OPEC can do little to help oil production, costs
Ministers for the Organization of the Petroleum Exporting Countries are gathering in Vienna on Wednesday to grapple with whipsawing prices and the world's seemingly insatiable demand for oil. But unlike past sessions, when market-makers anxiously awaited the cartel's decisions, the Sept. 15 meeting is getting little more than shoulder shrugs from analysts.
That's because OPEC faces a Hobson's choice.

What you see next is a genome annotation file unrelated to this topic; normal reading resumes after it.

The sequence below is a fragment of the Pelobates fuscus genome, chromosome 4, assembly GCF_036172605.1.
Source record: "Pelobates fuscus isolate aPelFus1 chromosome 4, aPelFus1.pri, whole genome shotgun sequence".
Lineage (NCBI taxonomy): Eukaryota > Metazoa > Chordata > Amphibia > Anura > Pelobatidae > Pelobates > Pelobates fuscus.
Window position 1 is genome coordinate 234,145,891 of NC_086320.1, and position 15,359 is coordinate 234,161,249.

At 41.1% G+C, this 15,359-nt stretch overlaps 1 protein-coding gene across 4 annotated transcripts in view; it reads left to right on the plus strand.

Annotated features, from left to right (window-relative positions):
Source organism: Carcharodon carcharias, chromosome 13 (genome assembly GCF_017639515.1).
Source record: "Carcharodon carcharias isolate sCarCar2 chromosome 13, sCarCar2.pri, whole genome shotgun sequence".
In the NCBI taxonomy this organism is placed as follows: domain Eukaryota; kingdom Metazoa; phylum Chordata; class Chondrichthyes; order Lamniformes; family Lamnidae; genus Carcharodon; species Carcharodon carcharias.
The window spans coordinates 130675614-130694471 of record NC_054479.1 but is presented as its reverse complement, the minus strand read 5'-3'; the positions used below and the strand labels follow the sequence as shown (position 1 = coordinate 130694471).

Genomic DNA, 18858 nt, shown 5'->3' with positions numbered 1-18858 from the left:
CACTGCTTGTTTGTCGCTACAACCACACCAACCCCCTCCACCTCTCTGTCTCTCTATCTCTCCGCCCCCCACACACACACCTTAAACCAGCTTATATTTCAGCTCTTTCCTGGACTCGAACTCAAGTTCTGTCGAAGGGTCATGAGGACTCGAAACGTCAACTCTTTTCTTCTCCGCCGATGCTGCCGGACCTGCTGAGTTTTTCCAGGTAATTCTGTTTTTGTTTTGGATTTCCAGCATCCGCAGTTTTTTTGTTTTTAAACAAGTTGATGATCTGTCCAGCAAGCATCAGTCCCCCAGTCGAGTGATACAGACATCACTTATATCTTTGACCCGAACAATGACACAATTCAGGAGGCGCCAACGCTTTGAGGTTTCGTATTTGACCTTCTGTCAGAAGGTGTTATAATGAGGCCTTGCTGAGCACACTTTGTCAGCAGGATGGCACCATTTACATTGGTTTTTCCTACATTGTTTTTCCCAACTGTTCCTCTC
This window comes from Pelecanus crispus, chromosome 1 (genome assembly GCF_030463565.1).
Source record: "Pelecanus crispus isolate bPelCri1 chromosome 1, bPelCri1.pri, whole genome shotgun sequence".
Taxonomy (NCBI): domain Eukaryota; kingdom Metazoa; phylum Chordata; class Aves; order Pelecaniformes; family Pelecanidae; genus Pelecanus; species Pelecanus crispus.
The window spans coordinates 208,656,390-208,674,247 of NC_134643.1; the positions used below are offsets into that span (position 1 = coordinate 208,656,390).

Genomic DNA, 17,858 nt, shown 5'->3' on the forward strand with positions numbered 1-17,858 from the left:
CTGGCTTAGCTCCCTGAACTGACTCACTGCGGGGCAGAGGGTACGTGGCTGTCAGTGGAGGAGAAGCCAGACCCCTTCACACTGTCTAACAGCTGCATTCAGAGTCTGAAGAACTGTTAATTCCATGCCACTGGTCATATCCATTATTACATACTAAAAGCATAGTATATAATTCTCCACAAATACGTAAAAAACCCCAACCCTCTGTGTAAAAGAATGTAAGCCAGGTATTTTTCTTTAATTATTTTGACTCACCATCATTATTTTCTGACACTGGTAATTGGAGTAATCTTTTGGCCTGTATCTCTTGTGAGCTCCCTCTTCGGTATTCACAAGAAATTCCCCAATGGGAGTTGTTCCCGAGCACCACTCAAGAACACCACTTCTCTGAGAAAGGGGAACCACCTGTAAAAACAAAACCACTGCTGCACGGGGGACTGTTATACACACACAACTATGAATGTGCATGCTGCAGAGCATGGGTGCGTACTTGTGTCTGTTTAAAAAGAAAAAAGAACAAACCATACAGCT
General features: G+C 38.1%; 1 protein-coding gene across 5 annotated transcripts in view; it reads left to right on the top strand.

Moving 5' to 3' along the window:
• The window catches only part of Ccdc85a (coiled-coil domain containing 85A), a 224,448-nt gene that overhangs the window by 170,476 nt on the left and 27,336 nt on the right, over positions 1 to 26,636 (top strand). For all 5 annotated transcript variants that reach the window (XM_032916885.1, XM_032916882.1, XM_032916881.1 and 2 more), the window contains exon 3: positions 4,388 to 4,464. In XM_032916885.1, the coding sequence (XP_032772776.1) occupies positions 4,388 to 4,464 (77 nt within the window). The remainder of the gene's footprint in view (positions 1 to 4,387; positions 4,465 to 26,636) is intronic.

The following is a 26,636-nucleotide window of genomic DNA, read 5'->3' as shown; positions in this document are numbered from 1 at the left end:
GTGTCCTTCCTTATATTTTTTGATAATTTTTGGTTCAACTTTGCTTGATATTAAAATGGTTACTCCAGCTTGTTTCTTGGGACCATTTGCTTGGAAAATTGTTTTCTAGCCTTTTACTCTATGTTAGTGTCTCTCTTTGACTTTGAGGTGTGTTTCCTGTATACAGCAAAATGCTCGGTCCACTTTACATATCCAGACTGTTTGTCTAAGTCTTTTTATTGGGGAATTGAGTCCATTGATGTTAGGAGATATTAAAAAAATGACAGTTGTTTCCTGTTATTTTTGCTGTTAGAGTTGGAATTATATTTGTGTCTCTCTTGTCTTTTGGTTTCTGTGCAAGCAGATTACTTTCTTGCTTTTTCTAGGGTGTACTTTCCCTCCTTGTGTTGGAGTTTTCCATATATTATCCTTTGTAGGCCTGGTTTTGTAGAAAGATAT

The group could officially raise its production quotas even though virtually every country in the cartel â from Saudi Arabia to Nigeria â already is producing all the oil it can. Members have ignored production quotas for months, so adjusting the allotments would be largely symbolic and do little to curb oil prices.
Or the cartel can raise its price band â OPEC's target set in 2000 for how much one barrel of oil should sell for â from the current $22 to $28 range to a higher $26 to $34 range that is still substantially lower than where the market values oil today.